Calmez: Congress is trying to prevent its members from attempting another coup

He called it the (weak) Republican lament: “The Things We Do for the Orange Jesus.”

Those were the words of a House Republican on Jan. 6, 2021, according to Representative Liz Cheney, as he joined Trump in the party’s dressing room to sign formal objections to Joe Biden’s electoral vote from key states. Those objections were just what President Trump and a growing crowd outside the Capitol were demanding.

Cheney watched her colleague and thought, “You know, you’re doing an unconstitutional act.” The episode was narrated on Monday to an audience at the center-right American Enterprise Institute celebrating, aptly, Constitution Day.

Congressional MAGAmatons, of course, still blindly follow Trump’s wishes even as Jesus’ orange lament speaks of the contempt many feel for the 2020 loser.

opinion writer

Jackie Calms

Jackie Calmes brings a critical look into the national political landscape. She has decades of experience covering White House and Congressional affairs.

On Wednesday — nearly two years after they agreed or even colluded in Trump’s coup attempt and then ran for their lives — nearly all House Republicans voted against a bill intended to prevent another such insurgency after the 2024 election.

The measure passed, from 229 to 203, in the Democratic-controlled House of Representatives with the support of just nine Republicans including Cheney — all of them lame ducks, and their congressional careers ended in primary party defeats or decisions to retire in the face of MAGA voters. Anger at their failure to fully comply with Trump.

This bill is a BFD, as then Vice President Biden said of other landmark legislation.

He will amend the 135-year-old electoral counting law, which Trump planners misinterpreted in an effort to allow Congress to overturn Biden’s victory. The changes will clarify what has been understood for more than a century, until Trump presided over: the vice president (eg, Mike Pence on January 6, 2021) only Congress certifies states’ electoral votes; He has no authority under the Act or the Twelfth Amendment to change those votes.

The House bill would also raise the minimum number of lawmakers who must veto state votes before Congress can consider an issue — from one member of the House and Senate to one-third of each chamber. The bill would limit grounds for objections. A majority of the House and Senate will have to approve the objections.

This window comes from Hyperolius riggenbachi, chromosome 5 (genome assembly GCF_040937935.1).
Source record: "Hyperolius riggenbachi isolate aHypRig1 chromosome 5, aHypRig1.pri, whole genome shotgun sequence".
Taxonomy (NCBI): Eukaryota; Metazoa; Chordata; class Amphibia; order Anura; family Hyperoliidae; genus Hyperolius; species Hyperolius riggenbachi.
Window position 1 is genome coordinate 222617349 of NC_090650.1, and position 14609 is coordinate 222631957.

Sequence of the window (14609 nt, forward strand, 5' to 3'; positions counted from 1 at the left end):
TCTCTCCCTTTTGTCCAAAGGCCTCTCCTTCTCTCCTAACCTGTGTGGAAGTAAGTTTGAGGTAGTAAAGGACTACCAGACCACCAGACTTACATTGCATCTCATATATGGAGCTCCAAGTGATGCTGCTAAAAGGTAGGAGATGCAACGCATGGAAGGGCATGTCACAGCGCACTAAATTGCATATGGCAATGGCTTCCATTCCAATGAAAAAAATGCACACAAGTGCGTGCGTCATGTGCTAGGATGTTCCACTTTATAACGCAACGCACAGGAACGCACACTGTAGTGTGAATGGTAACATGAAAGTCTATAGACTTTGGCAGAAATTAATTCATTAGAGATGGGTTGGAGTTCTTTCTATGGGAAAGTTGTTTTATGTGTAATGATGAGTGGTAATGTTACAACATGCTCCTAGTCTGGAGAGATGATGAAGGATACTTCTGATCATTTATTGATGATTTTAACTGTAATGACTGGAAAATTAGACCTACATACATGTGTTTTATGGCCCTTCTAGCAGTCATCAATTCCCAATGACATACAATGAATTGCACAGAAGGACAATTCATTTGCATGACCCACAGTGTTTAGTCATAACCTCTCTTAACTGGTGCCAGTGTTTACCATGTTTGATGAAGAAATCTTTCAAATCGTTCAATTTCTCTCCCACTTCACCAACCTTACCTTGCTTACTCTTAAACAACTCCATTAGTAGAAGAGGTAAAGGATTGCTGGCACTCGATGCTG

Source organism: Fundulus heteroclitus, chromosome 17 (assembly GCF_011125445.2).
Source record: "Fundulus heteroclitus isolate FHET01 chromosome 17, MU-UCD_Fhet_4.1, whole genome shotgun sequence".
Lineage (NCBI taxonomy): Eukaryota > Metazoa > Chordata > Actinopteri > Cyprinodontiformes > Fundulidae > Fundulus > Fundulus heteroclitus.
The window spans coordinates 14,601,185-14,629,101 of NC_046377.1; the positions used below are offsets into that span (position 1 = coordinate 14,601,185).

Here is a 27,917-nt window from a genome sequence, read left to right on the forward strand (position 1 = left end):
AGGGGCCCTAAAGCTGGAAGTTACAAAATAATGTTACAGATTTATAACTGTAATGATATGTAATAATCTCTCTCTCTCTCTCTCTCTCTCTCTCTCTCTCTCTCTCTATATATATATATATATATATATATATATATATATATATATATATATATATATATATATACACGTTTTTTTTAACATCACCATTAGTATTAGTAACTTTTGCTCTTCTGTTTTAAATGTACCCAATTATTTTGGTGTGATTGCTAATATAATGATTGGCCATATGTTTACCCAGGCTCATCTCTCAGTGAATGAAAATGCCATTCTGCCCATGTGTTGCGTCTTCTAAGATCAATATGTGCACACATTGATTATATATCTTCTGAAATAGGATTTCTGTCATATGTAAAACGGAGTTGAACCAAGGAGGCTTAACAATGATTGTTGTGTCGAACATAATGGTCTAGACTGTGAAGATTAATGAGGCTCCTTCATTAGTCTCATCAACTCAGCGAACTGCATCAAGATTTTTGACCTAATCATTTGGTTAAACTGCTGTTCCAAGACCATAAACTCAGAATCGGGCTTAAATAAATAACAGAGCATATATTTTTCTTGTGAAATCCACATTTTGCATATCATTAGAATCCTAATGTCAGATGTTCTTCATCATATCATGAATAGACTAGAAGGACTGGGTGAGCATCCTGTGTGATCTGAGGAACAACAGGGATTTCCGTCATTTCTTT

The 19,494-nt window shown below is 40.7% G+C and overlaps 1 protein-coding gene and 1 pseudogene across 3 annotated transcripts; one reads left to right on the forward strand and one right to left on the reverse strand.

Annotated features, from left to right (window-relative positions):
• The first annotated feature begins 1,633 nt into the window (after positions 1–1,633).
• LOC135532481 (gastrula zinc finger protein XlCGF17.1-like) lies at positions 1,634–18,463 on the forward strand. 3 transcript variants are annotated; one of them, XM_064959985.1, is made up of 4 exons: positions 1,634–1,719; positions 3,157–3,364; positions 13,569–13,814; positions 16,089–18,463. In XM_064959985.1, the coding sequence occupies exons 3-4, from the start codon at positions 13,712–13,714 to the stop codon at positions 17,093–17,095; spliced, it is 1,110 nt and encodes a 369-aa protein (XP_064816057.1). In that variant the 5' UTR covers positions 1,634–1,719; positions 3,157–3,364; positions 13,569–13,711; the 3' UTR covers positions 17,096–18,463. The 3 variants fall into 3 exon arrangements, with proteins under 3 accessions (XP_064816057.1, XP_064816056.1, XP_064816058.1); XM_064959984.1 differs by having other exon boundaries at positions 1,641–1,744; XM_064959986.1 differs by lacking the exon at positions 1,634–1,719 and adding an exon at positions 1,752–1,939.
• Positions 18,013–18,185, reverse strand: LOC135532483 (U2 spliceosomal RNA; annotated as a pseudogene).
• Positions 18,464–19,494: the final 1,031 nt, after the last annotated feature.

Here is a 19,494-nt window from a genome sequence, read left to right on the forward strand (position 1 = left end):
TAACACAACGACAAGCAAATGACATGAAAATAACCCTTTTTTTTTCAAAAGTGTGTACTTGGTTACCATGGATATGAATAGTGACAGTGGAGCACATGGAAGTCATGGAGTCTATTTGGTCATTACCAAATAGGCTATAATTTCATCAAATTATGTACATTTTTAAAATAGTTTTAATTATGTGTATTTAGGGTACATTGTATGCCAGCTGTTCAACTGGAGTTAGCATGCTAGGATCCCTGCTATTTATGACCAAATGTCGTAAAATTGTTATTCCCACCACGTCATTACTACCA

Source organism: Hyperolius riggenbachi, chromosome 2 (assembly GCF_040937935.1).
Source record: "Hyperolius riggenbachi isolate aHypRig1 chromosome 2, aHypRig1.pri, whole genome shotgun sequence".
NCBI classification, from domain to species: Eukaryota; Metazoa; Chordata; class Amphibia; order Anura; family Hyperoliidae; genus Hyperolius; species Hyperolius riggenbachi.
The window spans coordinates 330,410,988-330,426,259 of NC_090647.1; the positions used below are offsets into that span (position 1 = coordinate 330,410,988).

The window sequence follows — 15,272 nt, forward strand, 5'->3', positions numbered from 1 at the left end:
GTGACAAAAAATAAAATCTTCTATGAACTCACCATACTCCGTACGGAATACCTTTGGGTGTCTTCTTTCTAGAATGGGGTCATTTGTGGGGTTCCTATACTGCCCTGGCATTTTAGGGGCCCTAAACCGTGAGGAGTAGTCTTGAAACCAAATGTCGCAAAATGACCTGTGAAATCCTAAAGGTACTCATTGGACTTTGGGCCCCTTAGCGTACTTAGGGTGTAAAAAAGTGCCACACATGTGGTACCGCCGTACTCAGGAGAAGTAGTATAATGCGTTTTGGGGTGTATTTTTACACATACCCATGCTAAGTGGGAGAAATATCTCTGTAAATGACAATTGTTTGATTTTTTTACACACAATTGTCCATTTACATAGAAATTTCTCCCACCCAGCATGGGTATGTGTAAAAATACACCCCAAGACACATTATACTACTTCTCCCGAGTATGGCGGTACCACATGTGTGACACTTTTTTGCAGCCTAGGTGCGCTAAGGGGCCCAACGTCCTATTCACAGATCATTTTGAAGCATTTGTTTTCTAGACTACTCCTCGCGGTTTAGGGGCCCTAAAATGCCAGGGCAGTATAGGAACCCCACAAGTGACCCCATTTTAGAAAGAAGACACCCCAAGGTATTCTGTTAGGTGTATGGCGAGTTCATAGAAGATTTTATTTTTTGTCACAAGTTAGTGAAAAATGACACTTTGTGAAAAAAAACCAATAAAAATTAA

Just two weeks ago, former federal judge J. Then on Monday, Cheney and Democratic Representative Zoe Lofgren of San Jose, both members of the House Select Committee of Inquiry on January 6, 2021, introduced their bill.

It is very rare for a non-emergency bill to be presented for one day in the House and passed two days later. However, says Luttig, the need to change the electoral counting law he is Emergency. Lutigieg told me that Trump and his allies still pose a “clear and present danger”. They “will again seek to cancel an election that is not going their way.”

Cheney and Lofgren agree. They wrote this week in an op-ed in the Wall Street Journal that persistent lies from Trump and his minions — including Republican congressional candidates and state and local offices responsible for elections — raise “the possibility of another effort to steal the presidential election, perhaps with yet another attempt to sabotage Congress’s efforts to Counting the electoral votes.

News of the bill’s surprise approval in the House, and of improved prospects for a version in the Senate, received little attention. After all, it’s hard to penetrate amid the recent shelling over an alleged breach of one Trump or another — the New York real estate financial fraud, the apparent theft of state secrets. in Mar-a-Lago And his backers tampered with polling equipment after the 2020 election.

On Thursday, sponsors of a separate Senate bill amending the Electoral Sorting Act included their 10th primary Republican sponsor: Pennsylvania Senator Patrick J. Tommy, who is retiring. With all 50 Democratic senators supporting the legislation, there are now 60 votes necessary to avoid Republican obstruction and pass the bill.

However, senators and members of the House of Representatives must iron out differences in their respective bills. The Senate version is less stringent, with looser grounds for objections to states’ electoral votes and fewer objectors required—a fifth of each House instead of a third. The goal is to negotiate the final language in time for a vote in the lame-duck congressional session, after the November midterm elections.

“It would be an unjustified and gratuitous disappointment to the country if Congress did not pass” a copy of what is on the table — “to ensure there is not another day on January 6,” Lutigieg said.

In these polarized times, there was a nice moment after the House vote when House Speaker Nancy Pelosi (Democrat from San Francisco) came down and crossed the well of the room to where Cheney, now a pariah in her party, was talking with Lofgren and several other Democrats. The liberal Pelosi shook the hand of the ultra-conservative Cheney.

Unfortunately, even assuming a happy ending to the revised Election Counting Act, this is not the outcome of this legislative saga. Instead, what stands out is that Congress has been unable to obtain consensus in either house on its attempts to rewrite the poorly drafted 19th century law that was at the center of a bloody attack on lawmakers’ halls, and possibly their lives.

As Lutigieg told me, “The Republican Party to this day will not oppose Trump.”

That blind her organs in orange should make the rest of us see red.

Tweet embed

Related Posts

Leave a Reply

Your email address will not be published.